Prof. Jean-Paul Lellouche - A family that works together stays together

The Lellouche family can certainly call Bar-Ilan University its second home.  As head of the family, Prof. Jean-Paul Lellouche is a long time faculty member at the Department of Chemistry and Senior Researcher at the Bar-Ilan Institute for Nanotechnology and Advanced Materials (BINA). His son, Jonathan, is a researcher at the Mina and Everard Goodman Faculty of Life Sciences, and younger son, Emmanuel, is a doctoral fellow of biology in the same faculty.  Emmanuel’s wife, Dr. Miri Ben Dahan-Lellouche, studies anti-cancer substances at the Goodman Faculty of Life Sciences. Their sister, Naomi, studied Criminology and Middle Eastern Studies at BIU.

 

As proud Zionists and due to increased anti-Semitism in Europe, Lellouche and his family made Aliyah from France in 1996. “We easily assimilated here in Israel,” says Prof. Jean-Paul Lellouche. “We all studied in Ulpan, and after a few months I had to start looking for a job.”  He served as Associate Professor at Ben Gurion University for three years and in 2000 joined BIU’s Department of Chemistry, and was promoted to full professor in 2008. Today, he heads a group of 20 grad students performing various studies in nanotechnology, biotechnology, infectious diseases, cancer diagnostics and imaging. “Each student focuses on a different research project but our common objective is hybrid organic nano-sized material engineering,” notes Lellouche.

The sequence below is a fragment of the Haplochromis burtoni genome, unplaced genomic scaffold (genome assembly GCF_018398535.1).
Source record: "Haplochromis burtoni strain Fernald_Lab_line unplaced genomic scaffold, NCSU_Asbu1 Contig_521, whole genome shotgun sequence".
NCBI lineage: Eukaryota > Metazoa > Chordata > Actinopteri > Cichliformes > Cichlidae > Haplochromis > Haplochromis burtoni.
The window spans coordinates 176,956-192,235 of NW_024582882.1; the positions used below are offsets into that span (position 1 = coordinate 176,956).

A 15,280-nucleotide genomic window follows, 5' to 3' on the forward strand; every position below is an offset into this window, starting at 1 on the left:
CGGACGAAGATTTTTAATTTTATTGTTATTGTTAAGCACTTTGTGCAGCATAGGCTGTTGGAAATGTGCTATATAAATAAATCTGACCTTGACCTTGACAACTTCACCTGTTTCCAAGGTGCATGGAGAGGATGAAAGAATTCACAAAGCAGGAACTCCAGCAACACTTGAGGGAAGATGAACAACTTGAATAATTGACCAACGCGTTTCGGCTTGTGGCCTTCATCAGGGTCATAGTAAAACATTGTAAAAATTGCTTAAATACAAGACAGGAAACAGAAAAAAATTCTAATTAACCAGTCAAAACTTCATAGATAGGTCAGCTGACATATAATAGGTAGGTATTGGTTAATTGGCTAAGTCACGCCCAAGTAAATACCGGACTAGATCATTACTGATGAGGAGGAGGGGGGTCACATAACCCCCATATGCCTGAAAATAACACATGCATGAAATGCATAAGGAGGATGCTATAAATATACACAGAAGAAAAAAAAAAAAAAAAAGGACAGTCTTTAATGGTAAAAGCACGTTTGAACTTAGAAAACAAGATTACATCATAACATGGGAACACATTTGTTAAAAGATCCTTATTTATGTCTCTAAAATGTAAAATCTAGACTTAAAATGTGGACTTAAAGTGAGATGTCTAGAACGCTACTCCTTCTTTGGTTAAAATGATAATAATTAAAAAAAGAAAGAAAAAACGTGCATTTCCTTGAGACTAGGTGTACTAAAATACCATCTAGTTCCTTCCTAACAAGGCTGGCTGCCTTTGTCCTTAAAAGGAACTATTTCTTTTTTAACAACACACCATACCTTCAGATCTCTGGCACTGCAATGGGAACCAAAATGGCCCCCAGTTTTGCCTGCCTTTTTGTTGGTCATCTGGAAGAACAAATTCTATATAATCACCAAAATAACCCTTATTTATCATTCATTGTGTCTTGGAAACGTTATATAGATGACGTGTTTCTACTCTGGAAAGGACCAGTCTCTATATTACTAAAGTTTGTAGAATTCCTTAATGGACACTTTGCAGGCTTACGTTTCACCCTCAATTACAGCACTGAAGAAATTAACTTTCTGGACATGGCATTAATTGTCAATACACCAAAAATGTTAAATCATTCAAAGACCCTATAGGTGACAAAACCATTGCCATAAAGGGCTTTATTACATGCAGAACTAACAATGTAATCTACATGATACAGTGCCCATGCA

Prof. Lellouche's main research interests include the chemical design, fabrication, and characterization of a wide range of functional nanomaterials for various energy, biomedicine, and (bio) sensing-driven applications. Together with his son, Jonathan, and Dr. Ehud Banin, also of the Goodman Faculty, he is working to develop new materials to fight bacteria and infection. “Basically, we are improving molecules authorized by the Ministry of Health to be used on humans. We are using nanotechnology to strengthen them,” explains Lellouche.  “We intend to formulate the biological activities of these materials.”  And the results are impressive. Thanks to their efforts, these materials are functioning 100,000-1,000,000 times better than before.

 

Prof. Lellouche commends Bar-Ilan for enabling interdisciplinary collaboration, as he feels this paves the way to new and inventive perspectives to approach any scientific challenge. And, on a personal level, this means he can work closely with his family members.

 

“Most people think that you can’t work with your family,” he says. “But we actually motivate each other. Around the dinner table, I’m not just a dad talking to his kids; we are a group of scientists, trying to find the best way to reach our goal. We inspire each other.” And us, too!
For more on Prof. Lellouche click here.